Nigeria: Blast near mosque kills at least 4
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Last Updated: Saturday, December 31, 2011, 11:29
Kano: An explosion killed four people in the violence-torn city Nigerian city of Maiduguri as Muslim faithful left a mosque after Friday prayers, the military and residents said.

The blast comes after a series of Christmas attacks blamed on Islamist sect Boko Haram killed at least 42 people, most of them outside a Catholic church near the capital Abuja, and raised fears of reprisals from Christians.

"There was a loud blast near the mosque just after the Friday prayers as people were trooping out of the mosque," one resident said. "Everybody scampered to safety, leading to a stampede."

Another resident, Mohammed Bukar, reported four dead and others wounded.

"There was confusion following the blast," he said. "When the dust settled, I saw four dead people being loaded into a vehicle along with some wounded in the blast."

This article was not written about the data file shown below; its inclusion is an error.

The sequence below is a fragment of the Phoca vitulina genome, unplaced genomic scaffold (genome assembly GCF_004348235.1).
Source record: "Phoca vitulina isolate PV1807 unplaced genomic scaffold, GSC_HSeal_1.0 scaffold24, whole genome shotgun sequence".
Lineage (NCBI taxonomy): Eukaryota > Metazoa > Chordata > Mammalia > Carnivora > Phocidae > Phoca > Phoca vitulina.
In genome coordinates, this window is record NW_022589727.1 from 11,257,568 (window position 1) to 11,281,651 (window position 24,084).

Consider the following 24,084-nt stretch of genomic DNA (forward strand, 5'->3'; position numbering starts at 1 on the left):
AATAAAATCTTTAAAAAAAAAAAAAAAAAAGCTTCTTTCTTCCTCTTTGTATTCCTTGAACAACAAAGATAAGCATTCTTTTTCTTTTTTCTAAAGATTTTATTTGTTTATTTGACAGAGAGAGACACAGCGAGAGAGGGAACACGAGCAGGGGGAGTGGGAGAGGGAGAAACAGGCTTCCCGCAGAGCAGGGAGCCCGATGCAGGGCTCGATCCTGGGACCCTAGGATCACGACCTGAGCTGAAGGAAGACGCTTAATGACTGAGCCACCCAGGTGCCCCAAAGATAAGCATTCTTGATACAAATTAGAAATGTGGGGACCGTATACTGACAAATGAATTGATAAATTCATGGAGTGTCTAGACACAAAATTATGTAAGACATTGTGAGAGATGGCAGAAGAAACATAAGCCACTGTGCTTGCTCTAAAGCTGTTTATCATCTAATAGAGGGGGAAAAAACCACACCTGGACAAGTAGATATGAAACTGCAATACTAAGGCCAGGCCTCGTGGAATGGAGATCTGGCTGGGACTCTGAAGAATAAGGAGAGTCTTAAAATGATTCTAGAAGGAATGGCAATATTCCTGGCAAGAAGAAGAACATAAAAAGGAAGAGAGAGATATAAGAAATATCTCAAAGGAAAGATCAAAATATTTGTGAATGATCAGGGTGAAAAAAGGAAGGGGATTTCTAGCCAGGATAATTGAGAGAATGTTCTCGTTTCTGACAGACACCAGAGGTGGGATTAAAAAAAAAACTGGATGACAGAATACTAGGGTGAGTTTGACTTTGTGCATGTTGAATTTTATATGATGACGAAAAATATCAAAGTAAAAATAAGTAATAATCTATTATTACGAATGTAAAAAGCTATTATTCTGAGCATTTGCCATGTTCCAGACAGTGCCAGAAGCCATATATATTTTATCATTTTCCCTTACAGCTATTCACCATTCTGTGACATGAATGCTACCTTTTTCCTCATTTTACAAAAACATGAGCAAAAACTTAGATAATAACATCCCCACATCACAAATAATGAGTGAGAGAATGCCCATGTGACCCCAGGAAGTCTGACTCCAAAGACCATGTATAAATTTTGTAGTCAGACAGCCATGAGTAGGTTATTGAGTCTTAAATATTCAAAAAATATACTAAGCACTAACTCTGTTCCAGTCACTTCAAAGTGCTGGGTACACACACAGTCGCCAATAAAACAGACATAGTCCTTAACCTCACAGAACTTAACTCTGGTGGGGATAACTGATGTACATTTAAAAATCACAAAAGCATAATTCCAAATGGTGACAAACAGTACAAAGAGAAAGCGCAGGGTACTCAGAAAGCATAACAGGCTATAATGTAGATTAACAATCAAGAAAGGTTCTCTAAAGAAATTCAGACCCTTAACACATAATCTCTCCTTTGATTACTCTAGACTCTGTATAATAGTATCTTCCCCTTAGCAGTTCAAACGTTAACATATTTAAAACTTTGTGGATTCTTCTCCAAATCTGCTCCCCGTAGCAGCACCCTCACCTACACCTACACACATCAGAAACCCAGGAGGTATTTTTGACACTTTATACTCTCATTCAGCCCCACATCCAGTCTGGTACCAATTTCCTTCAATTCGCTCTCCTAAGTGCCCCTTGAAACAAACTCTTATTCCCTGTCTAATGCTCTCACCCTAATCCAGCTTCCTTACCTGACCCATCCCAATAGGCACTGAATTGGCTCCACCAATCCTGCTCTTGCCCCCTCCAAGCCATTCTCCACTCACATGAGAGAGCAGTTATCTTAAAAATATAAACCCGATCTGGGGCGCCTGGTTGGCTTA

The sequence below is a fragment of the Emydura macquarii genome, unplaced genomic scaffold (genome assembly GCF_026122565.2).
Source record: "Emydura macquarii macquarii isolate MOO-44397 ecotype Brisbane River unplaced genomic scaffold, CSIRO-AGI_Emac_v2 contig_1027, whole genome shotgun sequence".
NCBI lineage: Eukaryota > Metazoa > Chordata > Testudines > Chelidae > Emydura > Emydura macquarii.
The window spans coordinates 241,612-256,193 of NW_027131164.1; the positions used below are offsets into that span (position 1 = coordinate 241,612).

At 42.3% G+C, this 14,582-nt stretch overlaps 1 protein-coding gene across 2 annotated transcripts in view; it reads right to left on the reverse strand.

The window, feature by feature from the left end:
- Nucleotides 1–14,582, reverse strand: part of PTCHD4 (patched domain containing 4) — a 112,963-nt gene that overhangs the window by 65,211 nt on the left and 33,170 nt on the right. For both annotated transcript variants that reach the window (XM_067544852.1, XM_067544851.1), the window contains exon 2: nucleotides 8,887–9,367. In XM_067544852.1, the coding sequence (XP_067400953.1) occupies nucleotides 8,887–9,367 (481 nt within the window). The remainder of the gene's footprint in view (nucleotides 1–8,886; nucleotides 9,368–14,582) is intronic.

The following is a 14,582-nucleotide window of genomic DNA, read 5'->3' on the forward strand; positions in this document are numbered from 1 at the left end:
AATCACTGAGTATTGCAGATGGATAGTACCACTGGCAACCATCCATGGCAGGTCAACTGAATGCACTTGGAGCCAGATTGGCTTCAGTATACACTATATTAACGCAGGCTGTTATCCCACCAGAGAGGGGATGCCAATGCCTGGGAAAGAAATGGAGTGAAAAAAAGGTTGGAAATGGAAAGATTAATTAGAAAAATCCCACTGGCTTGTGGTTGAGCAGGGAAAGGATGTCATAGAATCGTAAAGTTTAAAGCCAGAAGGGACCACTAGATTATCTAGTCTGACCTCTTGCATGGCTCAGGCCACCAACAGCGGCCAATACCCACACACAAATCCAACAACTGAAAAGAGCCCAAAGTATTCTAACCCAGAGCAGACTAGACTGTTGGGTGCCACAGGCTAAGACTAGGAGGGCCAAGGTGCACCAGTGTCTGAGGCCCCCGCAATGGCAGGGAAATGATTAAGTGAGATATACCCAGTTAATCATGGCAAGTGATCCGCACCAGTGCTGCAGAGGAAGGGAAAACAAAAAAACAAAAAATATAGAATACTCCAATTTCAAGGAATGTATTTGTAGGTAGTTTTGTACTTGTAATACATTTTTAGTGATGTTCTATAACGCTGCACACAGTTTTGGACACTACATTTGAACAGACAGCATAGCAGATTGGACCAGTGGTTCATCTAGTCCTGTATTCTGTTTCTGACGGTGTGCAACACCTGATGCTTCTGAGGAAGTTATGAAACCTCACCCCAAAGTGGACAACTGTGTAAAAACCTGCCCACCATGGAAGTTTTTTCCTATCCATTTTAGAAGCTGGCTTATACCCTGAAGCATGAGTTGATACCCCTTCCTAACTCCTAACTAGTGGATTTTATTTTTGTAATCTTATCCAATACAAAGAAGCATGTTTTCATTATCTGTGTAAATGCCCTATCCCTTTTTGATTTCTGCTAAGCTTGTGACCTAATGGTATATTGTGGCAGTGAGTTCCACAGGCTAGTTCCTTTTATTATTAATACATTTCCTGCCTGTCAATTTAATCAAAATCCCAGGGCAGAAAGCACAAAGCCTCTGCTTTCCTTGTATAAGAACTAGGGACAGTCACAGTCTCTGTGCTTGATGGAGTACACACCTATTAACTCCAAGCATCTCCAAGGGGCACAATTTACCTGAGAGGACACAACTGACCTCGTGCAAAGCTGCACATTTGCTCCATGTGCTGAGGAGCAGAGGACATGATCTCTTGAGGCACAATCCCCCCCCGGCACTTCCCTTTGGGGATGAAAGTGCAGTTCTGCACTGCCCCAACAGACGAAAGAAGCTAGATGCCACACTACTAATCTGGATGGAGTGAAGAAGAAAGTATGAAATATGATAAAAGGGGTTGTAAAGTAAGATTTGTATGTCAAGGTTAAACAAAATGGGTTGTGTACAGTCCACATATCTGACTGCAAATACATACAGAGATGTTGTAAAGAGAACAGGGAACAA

A spokesman for a military task force in the region confirmed the blast but could not immediately provide details. "It's true there was a blast near Monday market while people were leaving the mosque. We don't have details yet," said Lieutenant Colonel Hassan Mohammed.

Boko Haram has carried out scores of attacks in Nigeria, most of them in the northeast. The group's targets in that region have included Muslim leaders.

Thousands have fled Maiduguri fearing further attacks by Boko Haram and heavy-handed military raids, with soldiers accused of killing civilians and burning their homes after bomb blasts.

Christian leaders have expressed mounting frustration over the Nigerian authorities' inability to stop attacks that have killed hundreds of people this year.

They have said they will be forced to defend themselves if the authorities do not address the problem.

Amid the mounting concerns over reprisals, a bomb was thrown into an Arabic school on Tuesday in Delta state in southern Nigeria, wounding six children and an adult.

Nigeria, Africa's most populous nation, is roughly divided between a mainly Muslim north and predominantly Christian south.


First Published: Saturday, December 31, 2011, 11:29

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